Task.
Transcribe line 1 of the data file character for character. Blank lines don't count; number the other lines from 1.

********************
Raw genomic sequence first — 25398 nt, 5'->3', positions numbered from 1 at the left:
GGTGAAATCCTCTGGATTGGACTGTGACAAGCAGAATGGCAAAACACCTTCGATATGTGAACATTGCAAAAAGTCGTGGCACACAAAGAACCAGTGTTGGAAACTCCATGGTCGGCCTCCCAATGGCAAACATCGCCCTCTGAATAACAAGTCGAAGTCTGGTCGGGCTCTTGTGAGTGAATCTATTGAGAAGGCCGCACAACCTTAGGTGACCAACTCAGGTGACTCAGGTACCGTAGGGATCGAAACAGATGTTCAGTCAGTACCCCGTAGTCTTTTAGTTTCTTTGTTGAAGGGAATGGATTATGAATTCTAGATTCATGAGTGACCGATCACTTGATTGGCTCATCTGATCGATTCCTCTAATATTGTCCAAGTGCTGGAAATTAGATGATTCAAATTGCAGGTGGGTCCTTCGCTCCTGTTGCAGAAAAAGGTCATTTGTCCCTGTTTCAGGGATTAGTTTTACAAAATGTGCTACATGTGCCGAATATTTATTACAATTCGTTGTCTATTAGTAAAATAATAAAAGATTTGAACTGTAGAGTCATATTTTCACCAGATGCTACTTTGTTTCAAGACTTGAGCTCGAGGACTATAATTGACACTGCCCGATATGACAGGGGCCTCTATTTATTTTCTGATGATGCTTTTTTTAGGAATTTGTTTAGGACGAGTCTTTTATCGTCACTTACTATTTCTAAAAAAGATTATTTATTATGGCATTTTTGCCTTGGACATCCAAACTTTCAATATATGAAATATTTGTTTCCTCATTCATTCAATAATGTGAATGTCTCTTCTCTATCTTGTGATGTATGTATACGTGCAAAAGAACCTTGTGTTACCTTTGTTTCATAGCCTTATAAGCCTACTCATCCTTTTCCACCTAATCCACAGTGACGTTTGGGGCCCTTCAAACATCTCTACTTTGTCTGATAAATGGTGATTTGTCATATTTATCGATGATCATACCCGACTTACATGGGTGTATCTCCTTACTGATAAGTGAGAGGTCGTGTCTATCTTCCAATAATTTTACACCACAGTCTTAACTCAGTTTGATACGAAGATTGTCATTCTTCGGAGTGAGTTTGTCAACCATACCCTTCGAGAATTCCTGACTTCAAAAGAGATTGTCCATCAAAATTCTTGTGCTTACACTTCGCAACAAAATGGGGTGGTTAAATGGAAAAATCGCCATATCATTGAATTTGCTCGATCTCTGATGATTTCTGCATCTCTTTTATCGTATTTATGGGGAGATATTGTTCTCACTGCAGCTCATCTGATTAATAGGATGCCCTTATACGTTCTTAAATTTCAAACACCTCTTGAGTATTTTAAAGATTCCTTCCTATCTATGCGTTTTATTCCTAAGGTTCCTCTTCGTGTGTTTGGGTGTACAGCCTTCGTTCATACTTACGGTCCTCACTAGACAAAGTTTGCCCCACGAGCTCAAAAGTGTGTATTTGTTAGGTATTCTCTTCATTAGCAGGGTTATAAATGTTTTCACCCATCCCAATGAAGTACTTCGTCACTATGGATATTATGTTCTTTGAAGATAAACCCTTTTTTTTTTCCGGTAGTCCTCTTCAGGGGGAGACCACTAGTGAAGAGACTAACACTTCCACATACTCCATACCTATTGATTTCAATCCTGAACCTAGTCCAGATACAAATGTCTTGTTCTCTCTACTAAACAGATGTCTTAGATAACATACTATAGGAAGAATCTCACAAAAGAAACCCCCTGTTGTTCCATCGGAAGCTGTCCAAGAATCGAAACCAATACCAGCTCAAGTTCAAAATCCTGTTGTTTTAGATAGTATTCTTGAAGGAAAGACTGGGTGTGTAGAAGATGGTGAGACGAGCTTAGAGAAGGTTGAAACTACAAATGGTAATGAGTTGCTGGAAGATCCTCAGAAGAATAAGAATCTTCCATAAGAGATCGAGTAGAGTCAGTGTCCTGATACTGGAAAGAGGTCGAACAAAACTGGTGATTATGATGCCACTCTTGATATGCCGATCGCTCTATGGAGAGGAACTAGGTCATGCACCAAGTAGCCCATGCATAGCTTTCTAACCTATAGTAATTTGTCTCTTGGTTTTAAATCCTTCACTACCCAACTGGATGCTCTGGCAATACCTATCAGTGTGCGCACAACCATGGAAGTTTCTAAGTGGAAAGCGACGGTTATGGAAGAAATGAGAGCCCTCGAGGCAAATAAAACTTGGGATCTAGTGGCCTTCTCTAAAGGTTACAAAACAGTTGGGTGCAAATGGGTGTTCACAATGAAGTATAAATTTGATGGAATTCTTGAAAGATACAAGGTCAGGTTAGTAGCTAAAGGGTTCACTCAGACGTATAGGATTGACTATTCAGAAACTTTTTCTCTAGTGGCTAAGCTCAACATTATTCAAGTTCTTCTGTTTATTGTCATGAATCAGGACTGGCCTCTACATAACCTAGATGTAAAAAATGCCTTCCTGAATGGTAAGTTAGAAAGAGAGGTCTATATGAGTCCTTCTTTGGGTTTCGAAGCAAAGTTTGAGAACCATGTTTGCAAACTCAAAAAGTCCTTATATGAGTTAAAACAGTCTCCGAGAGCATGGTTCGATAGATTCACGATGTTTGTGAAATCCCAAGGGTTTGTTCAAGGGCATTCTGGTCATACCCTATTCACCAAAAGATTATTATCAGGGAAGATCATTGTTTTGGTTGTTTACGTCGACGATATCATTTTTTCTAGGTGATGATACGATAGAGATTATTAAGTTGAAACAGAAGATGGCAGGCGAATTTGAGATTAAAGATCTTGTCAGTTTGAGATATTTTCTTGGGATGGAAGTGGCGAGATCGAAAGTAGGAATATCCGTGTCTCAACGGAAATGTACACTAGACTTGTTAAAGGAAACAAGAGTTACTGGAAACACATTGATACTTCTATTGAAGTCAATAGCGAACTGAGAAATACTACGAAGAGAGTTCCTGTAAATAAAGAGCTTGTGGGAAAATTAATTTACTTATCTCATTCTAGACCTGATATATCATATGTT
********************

Raw genomic sequence first — 25398 nt, 5'->3', positions numbered from 1 at the left: